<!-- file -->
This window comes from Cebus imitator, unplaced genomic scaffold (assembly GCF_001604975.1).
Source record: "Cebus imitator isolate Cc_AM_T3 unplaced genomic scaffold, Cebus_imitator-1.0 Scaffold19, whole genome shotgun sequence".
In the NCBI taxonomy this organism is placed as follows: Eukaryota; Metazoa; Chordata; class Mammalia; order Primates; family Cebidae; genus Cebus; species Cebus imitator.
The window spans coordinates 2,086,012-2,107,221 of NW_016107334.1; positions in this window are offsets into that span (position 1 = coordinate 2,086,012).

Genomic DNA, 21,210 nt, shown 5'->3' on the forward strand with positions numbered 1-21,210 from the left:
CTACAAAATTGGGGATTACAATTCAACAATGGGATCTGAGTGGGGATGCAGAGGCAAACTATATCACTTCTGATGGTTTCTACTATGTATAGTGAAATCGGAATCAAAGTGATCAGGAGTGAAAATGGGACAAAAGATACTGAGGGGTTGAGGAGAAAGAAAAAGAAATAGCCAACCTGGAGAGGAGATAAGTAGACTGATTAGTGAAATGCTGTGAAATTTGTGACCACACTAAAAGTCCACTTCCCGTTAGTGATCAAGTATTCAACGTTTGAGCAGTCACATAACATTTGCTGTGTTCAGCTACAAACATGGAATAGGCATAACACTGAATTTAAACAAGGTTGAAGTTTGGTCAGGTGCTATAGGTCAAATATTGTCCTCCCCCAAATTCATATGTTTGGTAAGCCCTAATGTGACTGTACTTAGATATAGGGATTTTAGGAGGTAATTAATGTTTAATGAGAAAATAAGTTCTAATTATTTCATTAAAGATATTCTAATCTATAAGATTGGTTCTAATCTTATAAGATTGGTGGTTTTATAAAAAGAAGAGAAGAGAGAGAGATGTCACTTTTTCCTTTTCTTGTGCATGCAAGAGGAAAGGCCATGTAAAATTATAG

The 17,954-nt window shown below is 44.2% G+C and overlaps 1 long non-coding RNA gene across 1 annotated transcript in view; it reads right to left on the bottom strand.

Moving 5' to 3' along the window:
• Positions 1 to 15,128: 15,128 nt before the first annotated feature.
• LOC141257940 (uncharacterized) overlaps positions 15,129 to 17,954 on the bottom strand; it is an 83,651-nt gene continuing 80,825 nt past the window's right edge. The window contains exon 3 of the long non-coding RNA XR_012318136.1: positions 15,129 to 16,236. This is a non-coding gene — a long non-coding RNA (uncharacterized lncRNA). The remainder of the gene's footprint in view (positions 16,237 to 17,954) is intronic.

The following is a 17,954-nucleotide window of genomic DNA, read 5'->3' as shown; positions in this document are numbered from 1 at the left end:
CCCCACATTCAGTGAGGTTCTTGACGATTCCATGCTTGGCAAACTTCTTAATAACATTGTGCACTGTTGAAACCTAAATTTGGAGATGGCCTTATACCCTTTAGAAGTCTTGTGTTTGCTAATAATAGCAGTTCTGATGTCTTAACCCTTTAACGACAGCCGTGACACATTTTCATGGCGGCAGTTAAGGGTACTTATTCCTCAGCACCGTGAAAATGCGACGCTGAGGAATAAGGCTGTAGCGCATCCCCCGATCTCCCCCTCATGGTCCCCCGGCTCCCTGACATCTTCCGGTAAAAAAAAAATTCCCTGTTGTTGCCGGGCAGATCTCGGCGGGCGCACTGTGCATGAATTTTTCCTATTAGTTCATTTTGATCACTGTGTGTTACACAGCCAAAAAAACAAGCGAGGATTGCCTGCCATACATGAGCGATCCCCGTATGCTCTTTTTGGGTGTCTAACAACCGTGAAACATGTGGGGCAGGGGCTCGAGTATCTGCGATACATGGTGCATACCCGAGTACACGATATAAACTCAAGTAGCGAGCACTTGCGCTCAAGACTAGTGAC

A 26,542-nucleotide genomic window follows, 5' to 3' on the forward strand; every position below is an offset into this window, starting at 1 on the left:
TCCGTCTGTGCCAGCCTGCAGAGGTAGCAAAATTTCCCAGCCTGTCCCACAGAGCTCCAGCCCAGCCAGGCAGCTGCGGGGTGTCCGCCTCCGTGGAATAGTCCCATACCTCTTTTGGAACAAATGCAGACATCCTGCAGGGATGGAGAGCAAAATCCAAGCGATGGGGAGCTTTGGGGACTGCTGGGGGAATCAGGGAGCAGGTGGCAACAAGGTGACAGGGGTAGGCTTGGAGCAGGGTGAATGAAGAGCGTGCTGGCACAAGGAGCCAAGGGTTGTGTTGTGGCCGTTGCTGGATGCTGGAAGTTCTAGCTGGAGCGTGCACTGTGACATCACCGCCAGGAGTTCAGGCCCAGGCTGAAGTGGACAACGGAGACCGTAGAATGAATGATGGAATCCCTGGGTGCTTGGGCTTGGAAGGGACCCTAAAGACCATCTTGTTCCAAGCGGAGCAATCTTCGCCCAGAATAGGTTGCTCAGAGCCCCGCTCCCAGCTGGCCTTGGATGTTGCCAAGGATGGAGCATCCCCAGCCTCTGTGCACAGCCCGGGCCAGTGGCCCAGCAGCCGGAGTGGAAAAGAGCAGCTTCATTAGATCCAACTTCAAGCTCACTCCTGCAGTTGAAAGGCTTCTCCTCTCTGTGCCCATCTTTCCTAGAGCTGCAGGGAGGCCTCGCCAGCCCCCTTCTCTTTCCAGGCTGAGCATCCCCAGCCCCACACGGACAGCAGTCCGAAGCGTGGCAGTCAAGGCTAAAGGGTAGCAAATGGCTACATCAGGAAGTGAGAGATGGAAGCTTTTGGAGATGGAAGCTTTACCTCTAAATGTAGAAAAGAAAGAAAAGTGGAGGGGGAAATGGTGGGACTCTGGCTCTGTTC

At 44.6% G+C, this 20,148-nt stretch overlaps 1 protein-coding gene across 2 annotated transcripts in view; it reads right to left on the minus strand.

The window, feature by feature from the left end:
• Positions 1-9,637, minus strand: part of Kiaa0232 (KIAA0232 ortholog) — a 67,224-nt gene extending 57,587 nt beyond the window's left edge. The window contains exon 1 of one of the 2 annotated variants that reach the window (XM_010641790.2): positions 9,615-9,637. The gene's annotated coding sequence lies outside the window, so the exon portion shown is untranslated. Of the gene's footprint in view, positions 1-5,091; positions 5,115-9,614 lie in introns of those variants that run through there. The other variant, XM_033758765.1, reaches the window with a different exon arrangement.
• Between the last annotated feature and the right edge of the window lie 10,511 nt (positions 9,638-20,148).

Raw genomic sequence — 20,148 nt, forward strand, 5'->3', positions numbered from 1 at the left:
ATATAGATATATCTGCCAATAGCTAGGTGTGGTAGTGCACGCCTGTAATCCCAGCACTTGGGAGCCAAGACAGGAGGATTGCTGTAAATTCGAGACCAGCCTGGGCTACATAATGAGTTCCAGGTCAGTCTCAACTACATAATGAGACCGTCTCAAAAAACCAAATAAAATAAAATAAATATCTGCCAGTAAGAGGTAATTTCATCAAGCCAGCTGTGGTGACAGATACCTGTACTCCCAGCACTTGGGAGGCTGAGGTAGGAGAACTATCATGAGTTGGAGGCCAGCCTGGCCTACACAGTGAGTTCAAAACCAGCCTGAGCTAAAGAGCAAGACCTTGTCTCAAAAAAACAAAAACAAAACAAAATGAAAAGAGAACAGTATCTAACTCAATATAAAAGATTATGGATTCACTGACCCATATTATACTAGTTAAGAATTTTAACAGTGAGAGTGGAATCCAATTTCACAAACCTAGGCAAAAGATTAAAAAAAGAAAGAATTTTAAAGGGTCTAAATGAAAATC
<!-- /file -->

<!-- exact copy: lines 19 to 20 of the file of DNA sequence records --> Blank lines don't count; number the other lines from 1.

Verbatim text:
Raw genomic sequence — 20,148 nt, forward strand, 5'->3', positions numbered from 1 at the left:
ATATAGATATATCTGCCAATAGCTAGGTGTGGTAGTGCACGCCTGTAATCCCAGCACTTGGGAGCCAAGACAGGAGGATTGCTGTAAATTCGAGACCAGCCTGGGCTACATAATGAGTTCCAGGTCAGTCTCAACTACATAATGAGACCGTCTCAAAAAACCAAATAAAATAAAATAAATATCTGCCAGTAAGAGGTAATTTCATCAAGCCAGCTGTGGTGACAGATACCTGTACTCCCAGCACTTGGGAGGCTGAGGTAGGAGAACTATCATGAGTTGGAGGCCAGCCTGGCCTACACAGTGAGTTCAAAACCAGCCTGAGCTAAAGAGCAAGACCTTGTCTCAAAAAAACAAAAACAAAACAAAATGAAAAGAGAACAGTATCTAACTCAATATAAAAGATTATGGATTCACTGACCCATATTATACTAGTTAAGAATTTTAACAGTGAGAGTGGAATCCAATTTCACAAACCTAGGCAAAAGATTAAAAAAAGAAAGAATTTTAAAGGGTCTAAATGAAAATC